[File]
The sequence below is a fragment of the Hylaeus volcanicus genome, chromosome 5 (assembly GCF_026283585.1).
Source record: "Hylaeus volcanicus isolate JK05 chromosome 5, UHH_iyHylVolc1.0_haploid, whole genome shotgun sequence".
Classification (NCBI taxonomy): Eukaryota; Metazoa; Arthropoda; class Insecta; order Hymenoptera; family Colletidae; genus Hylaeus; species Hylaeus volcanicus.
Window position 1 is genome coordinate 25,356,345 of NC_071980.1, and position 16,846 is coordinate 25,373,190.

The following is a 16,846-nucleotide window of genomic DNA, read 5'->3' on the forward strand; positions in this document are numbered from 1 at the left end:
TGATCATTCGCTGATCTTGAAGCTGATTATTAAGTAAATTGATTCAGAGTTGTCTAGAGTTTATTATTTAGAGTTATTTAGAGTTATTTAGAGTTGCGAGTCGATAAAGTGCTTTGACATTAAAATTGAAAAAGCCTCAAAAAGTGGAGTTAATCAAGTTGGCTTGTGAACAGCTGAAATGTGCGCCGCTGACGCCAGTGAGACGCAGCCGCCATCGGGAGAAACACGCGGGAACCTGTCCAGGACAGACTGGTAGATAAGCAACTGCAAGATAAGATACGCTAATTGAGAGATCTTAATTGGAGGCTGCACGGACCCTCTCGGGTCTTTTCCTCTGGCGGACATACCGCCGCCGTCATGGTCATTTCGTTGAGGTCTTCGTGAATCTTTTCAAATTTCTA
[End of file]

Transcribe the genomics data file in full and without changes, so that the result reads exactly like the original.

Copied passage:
The sequence below is a fragment of the Hylaeus volcanicus genome, chromosome 5 (assembly GCF_026283585.1).
Source record: "Hylaeus volcanicus isolate JK05 chromosome 5, UHH_iyHylVolc1.0_haploid, whole genome shotgun sequence".
Classification (NCBI taxonomy): Eukaryota; Metazoa; Arthropoda; class Insecta; order Hymenoptera; family Colletidae; genus Hylaeus; species Hylaeus volcanicus.
Window position 1 is genome coordinate 25,356,345 of NC_071980.1, and position 16,846 is coordinate 25,373,190.

The following is a 16,846-nucleotide window of genomic DNA, read 5'->3' on the forward strand; positions in this document are numbered from 1 at the left end:
TGATCATTCGCTGATCTTGAAGCTGATTATTAAGTAAATTGATTCAGAGTTGTCTAGAGTTTATTATTTAGAGTTATTTAGAGTTATTTAGAGTTGCGAGTCGATAAAGTGCTTTGACATTAAAATTGAAAAAGCCTCAAAAAGTGGAGTTAATCAAGTTGGCTTGTGAACAGCTGAAATGTGCGCCGCTGACGCCAGTGAGACGCAGCCGCCATCGGGAGAAACACGCGGGAACCTGTCCAGGACAGACTGGTAGATAAGCAACTGCAAGATAAGATACGCTAATTGAGAGATCTTAATTGGAGGCTGCACGGACCCTCTCGGGTCTTTTCCTCTGGCGGACATACCGCCGCCGTCATGGTCATTTCGTTGAGGTCTTCGTGAATCTTTTCAAATTTCTA